Quick review of Realcomp MLS Case:
An MLS creates rules that hide discounter/innovator brokers' listings,
the US Federal Trade Commission (FTC) investigates,
the MLS (called Realcomp) refuses to change rule,
the FTC sues the MLS for restraint of competition,
the MLS gets NAR funding to fight the FTC,
the Case is tried in Washington, DC, Albert Hepp testifies as a flat fee MLS Broker, then
the MLS wins the FTC case.
Then, the FTC appeals,
the FTC wins the appeal in a unanimous 4-0 ruling,
the MLS/NAR appeals to the US Court of Appeals (6th District),
the FTC wins again today as the Appellate Court upholds the appeal.
My summary of the verdict: "Thou shall not hide listings."
The consumer wins. Yeah!
Right from the opinion:
Under a full rule-of-reason analysis, we conclude that substantial evidence supports the Commission’s findings that: 1) Realcomp’s website policy gave rise to potential genuine adverse effects on competition due to Realcomp’s substantial market power and the website policy’s anticompetitive nature; 2) the website policy in fact caused actual anticompetitive effects; and 3) Realcomp’s proffered procompetitive justifications were insufficient to overcome a prima facie case of adverse impact. These findings establish that Realcomp’s website policy unreasonably restrained competition in the market for the provision of residential real-estate-brokerage services in southeastern Michigan and the Realcomp MLS area. Therefore, we DENY Realcomp’s petition for review. [We added the bold]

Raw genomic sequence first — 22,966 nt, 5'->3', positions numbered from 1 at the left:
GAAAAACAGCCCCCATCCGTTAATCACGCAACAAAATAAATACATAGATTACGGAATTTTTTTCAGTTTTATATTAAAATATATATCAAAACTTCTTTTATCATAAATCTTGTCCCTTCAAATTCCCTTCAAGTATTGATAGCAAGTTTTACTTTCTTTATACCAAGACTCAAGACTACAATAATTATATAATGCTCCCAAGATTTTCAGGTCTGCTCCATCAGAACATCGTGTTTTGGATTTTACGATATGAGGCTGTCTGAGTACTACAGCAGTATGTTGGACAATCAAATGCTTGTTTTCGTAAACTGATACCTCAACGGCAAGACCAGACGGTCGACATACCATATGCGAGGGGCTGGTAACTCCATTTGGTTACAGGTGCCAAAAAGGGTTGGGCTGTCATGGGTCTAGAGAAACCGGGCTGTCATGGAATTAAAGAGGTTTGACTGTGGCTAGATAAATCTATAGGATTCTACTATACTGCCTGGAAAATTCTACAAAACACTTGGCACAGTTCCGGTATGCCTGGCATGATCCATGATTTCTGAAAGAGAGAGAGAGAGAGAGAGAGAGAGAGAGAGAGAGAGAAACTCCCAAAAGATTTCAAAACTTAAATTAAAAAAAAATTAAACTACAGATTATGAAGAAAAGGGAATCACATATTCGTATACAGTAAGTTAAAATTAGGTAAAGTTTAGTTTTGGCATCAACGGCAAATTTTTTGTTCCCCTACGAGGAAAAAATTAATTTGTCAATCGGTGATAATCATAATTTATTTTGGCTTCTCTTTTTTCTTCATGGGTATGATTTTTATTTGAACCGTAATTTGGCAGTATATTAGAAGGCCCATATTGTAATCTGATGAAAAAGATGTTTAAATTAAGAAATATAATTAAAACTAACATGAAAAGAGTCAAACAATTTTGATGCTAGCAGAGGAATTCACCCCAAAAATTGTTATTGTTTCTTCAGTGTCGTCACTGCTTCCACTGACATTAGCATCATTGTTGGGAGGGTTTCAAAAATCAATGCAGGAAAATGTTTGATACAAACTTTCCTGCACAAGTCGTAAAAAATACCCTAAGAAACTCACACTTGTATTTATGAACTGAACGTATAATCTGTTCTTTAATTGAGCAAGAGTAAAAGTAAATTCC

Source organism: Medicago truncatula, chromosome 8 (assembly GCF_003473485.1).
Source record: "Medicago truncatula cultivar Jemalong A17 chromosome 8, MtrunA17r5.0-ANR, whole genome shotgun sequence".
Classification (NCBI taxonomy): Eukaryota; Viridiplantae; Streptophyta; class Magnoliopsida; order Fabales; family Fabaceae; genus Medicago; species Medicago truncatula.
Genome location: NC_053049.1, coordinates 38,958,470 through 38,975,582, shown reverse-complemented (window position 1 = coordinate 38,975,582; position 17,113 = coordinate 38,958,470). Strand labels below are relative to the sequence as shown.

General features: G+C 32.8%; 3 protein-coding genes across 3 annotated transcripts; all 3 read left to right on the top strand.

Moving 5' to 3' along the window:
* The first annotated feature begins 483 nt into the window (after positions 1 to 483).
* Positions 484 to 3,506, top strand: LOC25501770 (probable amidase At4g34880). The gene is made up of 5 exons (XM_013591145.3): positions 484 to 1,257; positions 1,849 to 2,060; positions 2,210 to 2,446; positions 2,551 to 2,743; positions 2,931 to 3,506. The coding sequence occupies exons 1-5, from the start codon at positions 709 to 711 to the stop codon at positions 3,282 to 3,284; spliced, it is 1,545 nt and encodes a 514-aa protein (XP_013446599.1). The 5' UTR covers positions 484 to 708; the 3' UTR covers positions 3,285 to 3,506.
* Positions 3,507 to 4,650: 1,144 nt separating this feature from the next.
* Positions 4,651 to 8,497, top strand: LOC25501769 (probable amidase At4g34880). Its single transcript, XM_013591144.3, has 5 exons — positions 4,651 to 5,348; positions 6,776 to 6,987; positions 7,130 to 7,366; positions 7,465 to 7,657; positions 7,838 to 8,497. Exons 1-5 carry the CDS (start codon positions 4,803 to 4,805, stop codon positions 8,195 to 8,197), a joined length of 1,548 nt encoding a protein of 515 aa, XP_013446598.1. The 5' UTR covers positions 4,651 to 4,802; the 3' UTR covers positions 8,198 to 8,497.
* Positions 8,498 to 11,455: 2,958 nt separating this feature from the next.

Log in and search Realcomp for a more detailed history of this case and Albert Hepp's involvement in the case.
More to come...